Vivienne Westwood, an influential fashion maverick who played a key role in the punk movement, died Thursday at 81. Westwood's eponymous fashion house announced her death on social media platforms, saying she died peacefully. A cause of death was not disclosed. "Vivienne continued to do the things she loved, up until the last moment, designing, working on her art, writing her book, and changing the world for the better," the statement said. Westwood’s fashion career began in the 1970s when her radical approach to urban street style took the world by storm, the AP reports. But she went on to enjoy a long career highlighted by a string of triumphant runway shows and museum exhibitions.
The name Westwood became synonymous with style and attitude even as she shifted focus from year to year, her range vast and her work never predictable. As her stature grew, she seemed to transcend fashion. The young woman who had scorned the British establishment eventually became one of its leading lights, even as she kept her hair dyed that trademark bright shade of orange. Andrew Bolton, curator of The Costume Institute at the Metropolitan Museum of New York, said Westwood and Sex Pistols manager Malcolm McLaren—her onetime partner—"gave the punk movement a look, a style, and it was so radical it broke from anything in the past." “The ripped shirts, the safety pins, the provocative slogans," Bolton said. "She introduced postmodernism. It was so influential from the mid-70s."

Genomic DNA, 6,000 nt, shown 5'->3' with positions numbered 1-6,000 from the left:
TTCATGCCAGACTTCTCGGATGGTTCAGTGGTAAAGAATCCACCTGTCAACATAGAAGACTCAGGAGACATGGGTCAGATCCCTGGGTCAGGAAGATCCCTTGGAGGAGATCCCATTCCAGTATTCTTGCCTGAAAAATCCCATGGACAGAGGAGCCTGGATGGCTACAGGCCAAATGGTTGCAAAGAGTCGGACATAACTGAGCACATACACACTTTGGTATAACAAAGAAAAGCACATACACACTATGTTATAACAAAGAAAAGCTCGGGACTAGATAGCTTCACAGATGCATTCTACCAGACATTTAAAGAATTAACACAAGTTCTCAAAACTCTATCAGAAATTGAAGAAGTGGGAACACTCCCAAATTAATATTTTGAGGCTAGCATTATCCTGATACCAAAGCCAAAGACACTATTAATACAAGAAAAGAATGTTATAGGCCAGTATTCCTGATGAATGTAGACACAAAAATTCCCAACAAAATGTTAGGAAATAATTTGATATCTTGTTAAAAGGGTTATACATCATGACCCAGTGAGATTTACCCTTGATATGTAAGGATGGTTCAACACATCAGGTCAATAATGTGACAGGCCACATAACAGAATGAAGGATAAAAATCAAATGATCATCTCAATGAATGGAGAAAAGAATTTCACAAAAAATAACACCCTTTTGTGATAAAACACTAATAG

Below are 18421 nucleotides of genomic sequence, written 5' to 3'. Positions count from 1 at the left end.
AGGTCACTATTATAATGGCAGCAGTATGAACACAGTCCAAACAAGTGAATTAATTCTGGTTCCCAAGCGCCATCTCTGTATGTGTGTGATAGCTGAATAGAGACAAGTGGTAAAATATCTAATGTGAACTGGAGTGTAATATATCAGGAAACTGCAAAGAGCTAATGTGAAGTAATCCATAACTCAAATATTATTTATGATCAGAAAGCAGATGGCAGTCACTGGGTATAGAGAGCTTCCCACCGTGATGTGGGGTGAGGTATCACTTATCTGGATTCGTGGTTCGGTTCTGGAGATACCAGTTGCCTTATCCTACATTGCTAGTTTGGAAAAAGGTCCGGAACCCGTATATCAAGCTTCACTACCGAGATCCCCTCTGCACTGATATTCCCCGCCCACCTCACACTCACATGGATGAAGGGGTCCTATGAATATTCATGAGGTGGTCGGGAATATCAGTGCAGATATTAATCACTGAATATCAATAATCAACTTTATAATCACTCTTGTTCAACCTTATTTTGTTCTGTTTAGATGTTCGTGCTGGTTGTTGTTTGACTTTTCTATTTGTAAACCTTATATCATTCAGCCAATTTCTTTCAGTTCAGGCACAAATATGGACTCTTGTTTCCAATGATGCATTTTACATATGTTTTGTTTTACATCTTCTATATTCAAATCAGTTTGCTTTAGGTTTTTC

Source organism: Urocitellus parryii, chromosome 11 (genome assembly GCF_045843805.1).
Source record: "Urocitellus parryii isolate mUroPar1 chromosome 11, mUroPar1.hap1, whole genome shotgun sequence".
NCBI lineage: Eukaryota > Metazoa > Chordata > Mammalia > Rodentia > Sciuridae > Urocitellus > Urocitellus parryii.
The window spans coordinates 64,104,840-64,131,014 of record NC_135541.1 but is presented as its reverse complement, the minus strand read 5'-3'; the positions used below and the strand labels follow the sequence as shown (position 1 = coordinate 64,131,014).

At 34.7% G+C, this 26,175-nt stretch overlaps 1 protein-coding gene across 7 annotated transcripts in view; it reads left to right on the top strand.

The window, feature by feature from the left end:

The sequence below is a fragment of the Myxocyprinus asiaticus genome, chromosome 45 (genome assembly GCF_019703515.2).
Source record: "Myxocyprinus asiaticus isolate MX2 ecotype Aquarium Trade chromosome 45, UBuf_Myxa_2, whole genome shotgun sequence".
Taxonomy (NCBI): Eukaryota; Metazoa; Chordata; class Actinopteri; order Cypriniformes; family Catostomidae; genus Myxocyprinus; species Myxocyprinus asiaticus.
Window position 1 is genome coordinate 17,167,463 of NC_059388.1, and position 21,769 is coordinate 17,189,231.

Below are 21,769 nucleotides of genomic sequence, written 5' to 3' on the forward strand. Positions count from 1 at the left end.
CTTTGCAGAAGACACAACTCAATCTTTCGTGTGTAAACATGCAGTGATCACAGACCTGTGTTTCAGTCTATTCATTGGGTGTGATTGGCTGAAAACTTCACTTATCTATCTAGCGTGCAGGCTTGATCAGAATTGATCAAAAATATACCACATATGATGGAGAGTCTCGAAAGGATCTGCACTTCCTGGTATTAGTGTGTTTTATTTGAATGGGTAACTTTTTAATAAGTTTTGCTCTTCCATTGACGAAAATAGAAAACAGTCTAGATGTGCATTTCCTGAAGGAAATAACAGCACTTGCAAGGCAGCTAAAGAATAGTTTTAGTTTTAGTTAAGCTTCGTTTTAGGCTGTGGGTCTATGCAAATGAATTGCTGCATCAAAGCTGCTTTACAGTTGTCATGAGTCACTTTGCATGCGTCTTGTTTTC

"The punk movement has never dissipated—it’s become part of our fashion vocabulary. It’s mainstream now," Bolton said. Westwood was self-taught, with no formal fashion training. She told Marie Claire magazine that she learned how to make her own clothes as a teenager by following patterns. Westwood was born in the Derbyshire village of Glossop on April 8, 1941. Her family moved to London in 1957 and she attended art school for one term. She met McLaren in the 1960s while working as a primary school teacher after separating from her first husband, Derek Westwood. She and McLaren opened a small shop in Chelsea in 1971, the tail end of the "Swinging London" era ushered in by the Beatles and the Rolling Stones.
The shop changed its name and focus several times, operating as “SEX”—Westwood and McLaren were fined in 1975 for an “indecent exhibition” there—and "World’s End" and "Seditionaries." Among the workers at their shop was Sex Pistols bassist Glen Matlock, who called Westwood "a one off, driven, single minded, talented lady” in a statement to the AP. "Vivienne is gone and the world is already a less interesting place,” tweeted Chrissie Hynde, the frontwoman of the Pretenders and another former employee. The rebel eventually became one of the fashion world's most celebrated stars. But she still found ways to shock: Her Statue of Liberty corset in 1987 is remembered as the start of "underwear as outerwear" trend.
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